Familiar-looking numbers are the latest twist in robocalls npr msn news canada


Here’s something that may sound annoyingly familiar market futures news. Your cell phone rings, and the number that flashes across the screen has the same area code and prefix as yours. So you pick up, and gotcha (ph) – it’s a telemarketer again usd pound sterling exchange rate. It’s been happening nonstop to Ailsa Chang from NPR’s Planet Money podcast, so she went to figure out why.

AILSA CHANG, BYLINE: Planet Money asked listeners if they’ve been getting calls from phone numbers that look strangely similar to their own phone numbers. And in less than one hour, our Twitter account was exploding.

OMAR WILLIAMS: Oh, my gosh, yeah. And I just got one about ten minutes before you called, as a matter of fact binary language translator. Hi, this is Elizabeth from resorts, blah, blah, blah, blah, blah, yeah (laughter).

ALEX NOSTRO: I had four different phone calls in that eight-minute span on Tuesday morning.

I mean, these are all starting with my area code and my first three digits.

ELINOR JOHNSON: I picked the phone up and looked at the caller ID world stock market futures. And I guess I got a puzzled look on my face because my husband said, who’s calling? And I said, apparently, we are because the number in the readout was our phone number.

CHANG: Chris Gallelo, Omar Williams, Alex Nostro and Elinor Johnson are all victims of what’s called neighbor spoofing. It’s when callers disguise their real phone numbers with a fake phone number that has the same area code and prefix as yours fraction worksheets free. The idea is you might be more likely to pick up because maybe you’re thinking, this call could be my neighbor or my kid’s school, someone I know.

PAI: Oh, yeah. It’ll seem to be coming from the 202 area code, which is here in Washington, and then our prefix for these BlackBerries. And I know for a fact that, you know, it’s probably not someone calling from the office usd to sar exchange rate. I know, you know, most of the folks who would be calling.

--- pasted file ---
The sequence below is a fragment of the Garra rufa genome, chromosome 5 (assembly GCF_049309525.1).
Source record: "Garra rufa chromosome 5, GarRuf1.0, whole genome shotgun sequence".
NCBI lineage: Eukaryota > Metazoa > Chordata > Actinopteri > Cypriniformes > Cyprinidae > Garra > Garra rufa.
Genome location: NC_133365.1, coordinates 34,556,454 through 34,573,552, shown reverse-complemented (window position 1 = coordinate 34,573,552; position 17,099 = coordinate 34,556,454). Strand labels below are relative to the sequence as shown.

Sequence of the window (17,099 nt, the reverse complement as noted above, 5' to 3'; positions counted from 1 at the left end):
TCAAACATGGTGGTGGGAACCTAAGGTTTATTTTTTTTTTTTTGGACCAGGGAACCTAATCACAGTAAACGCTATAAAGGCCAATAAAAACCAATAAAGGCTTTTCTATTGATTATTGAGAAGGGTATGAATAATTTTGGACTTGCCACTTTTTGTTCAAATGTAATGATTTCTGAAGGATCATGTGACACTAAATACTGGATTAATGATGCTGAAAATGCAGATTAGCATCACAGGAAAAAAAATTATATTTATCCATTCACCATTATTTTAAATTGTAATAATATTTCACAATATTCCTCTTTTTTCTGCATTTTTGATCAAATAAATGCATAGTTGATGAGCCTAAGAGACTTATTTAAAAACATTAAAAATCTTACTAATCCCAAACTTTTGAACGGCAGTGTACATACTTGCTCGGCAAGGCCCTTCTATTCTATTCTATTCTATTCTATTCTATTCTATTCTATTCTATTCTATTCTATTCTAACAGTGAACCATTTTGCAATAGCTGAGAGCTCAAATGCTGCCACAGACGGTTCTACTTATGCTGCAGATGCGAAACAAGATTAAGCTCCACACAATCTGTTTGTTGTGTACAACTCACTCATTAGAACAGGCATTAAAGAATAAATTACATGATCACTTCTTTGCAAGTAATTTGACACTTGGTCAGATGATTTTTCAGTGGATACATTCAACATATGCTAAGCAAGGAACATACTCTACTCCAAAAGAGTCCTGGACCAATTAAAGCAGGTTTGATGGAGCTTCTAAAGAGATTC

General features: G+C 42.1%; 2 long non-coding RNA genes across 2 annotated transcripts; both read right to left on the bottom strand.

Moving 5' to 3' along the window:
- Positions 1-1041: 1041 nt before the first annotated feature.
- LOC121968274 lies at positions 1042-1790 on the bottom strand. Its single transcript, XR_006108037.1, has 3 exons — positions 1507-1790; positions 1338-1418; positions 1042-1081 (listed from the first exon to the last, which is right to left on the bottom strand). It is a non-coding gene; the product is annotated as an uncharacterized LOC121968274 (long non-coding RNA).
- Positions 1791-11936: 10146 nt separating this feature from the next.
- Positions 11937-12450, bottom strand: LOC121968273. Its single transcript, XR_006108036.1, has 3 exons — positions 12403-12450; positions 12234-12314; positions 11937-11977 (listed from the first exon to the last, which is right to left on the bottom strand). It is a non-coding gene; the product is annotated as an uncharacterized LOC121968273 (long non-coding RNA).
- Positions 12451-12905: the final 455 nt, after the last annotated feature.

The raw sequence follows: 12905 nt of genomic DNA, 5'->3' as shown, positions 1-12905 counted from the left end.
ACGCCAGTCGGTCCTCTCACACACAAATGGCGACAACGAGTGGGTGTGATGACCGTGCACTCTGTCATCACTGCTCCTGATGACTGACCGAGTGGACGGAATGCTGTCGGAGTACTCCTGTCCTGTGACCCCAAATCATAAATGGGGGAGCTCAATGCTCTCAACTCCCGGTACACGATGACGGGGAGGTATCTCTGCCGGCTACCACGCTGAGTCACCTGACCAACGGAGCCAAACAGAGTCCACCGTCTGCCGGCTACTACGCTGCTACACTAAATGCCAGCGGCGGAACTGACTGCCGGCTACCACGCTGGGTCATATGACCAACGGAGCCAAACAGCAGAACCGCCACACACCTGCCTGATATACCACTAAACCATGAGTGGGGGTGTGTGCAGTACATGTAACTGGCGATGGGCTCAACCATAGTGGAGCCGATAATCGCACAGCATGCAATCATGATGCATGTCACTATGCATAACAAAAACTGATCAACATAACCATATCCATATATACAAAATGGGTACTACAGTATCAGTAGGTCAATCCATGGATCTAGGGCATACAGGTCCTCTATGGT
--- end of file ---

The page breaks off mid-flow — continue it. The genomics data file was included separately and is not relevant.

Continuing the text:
CHANG: The calls have gotten so aggravating to Pai, he is doubling down and making the fight against spoofers a top priority for the FCC gender differences in education. Robocalls and telemarketers are the No. 1 complaint the agency gets from the public. New technology has made spoofing easier to do and harder to detect. Last year, people received about 2.5 billion robocalls every month hex code generator. It got hugely lucrative for scam artists.

PAI: These call centers that were uncovered in India just last year, for instance, were generating something like $150,000 every single day from American consumers who, upon receiving a call purporting to be from the IRS, were, naturally, scared – especially if they were elderly, or recent immigrants and the like – and were forking over money, even if they didn’t owe it.

CHANG: But that’s changed. Now, phone carriers are allowed to block some spoofing usd today rate. The ultimate solution, says Pai, is a new system that can actually authenticate callers.

PAI: There is one unique identifier that is associated with a phone number, if you will. And so, when a call is placed using that phone number, the recipient of that call can have every confidence in knowing that, OK, this is the digital fingerprint for that number. I can trust that this is not a scam artist or somebody else who is impersonating the owner of that number.

CHANG: In the meantime, the FCC is using less fancy methods against spoofers cnn market futures. It recently proposed a record $120 million fine against a guy who allegedly spoofed 100 million robocalls last year. Ailsa Chang, NPR News.

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